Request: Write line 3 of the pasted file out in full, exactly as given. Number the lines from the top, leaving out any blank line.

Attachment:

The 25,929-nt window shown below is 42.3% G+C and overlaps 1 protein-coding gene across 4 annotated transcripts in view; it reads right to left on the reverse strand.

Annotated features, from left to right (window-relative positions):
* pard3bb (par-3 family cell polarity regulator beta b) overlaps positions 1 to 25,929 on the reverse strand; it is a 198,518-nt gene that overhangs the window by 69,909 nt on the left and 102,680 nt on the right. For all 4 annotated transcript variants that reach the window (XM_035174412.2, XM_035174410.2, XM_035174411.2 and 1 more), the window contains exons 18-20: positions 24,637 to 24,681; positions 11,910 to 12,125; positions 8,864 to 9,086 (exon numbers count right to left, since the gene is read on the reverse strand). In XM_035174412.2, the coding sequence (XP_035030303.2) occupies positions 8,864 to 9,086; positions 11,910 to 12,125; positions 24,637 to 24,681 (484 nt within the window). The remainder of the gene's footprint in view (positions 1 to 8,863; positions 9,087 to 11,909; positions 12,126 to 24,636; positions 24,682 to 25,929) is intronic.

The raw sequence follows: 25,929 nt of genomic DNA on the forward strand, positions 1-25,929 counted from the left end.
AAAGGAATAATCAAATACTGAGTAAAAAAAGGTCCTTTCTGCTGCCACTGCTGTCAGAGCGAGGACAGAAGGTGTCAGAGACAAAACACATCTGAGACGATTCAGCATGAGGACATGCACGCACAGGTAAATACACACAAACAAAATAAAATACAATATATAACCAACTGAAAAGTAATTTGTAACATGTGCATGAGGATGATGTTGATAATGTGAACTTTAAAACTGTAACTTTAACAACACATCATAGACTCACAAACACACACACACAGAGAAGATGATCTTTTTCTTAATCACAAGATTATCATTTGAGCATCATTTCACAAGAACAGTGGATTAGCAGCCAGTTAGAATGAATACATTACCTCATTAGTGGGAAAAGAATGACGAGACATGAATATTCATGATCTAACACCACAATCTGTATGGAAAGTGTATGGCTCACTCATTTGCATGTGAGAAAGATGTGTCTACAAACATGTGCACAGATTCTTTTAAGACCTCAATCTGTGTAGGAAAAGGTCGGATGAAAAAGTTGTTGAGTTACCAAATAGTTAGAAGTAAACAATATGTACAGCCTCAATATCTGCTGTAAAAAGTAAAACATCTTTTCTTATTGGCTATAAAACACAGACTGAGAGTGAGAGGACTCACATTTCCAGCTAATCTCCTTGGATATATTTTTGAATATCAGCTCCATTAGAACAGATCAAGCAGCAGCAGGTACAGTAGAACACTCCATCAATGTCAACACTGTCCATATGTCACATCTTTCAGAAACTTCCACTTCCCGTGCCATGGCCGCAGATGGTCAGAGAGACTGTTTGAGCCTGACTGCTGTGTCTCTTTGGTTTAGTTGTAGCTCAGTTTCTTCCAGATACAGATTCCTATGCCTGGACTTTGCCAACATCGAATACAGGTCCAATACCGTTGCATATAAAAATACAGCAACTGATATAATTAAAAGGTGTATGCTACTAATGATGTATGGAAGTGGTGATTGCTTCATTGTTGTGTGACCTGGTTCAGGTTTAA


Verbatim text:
* pard3bb (par-3 family cell polarity regulator beta b) overlaps positions 1 to 25,929 on the reverse strand; it is a 198,518-nt gene that overhangs the window by 69,909 nt on the left and 102,680 nt on the right. For all 4 annotated transcript variants that reach the window (XM_035174412.2, XM_035174410.2, XM_035174411.2 and 1 more), the window contains exons 18-20: positions 24,637 to 24,681; positions 11,910 to 12,125; positions 8,864 to 9,086 (exon numbers count right to left, since the gene is read on the reverse strand). In XM_035174412.2, the coding sequence (XP_035030303.2) occupies positions 8,864 to 9,086; positions 11,910 to 12,125; positions 24,637 to 24,681 (484 nt within the window). The remainder of the gene's footprint in view (positions 1 to 8,863; positions 9,087 to 11,909; positions 12,126 to 24,636; positions 24,682 to 25,929) is intronic.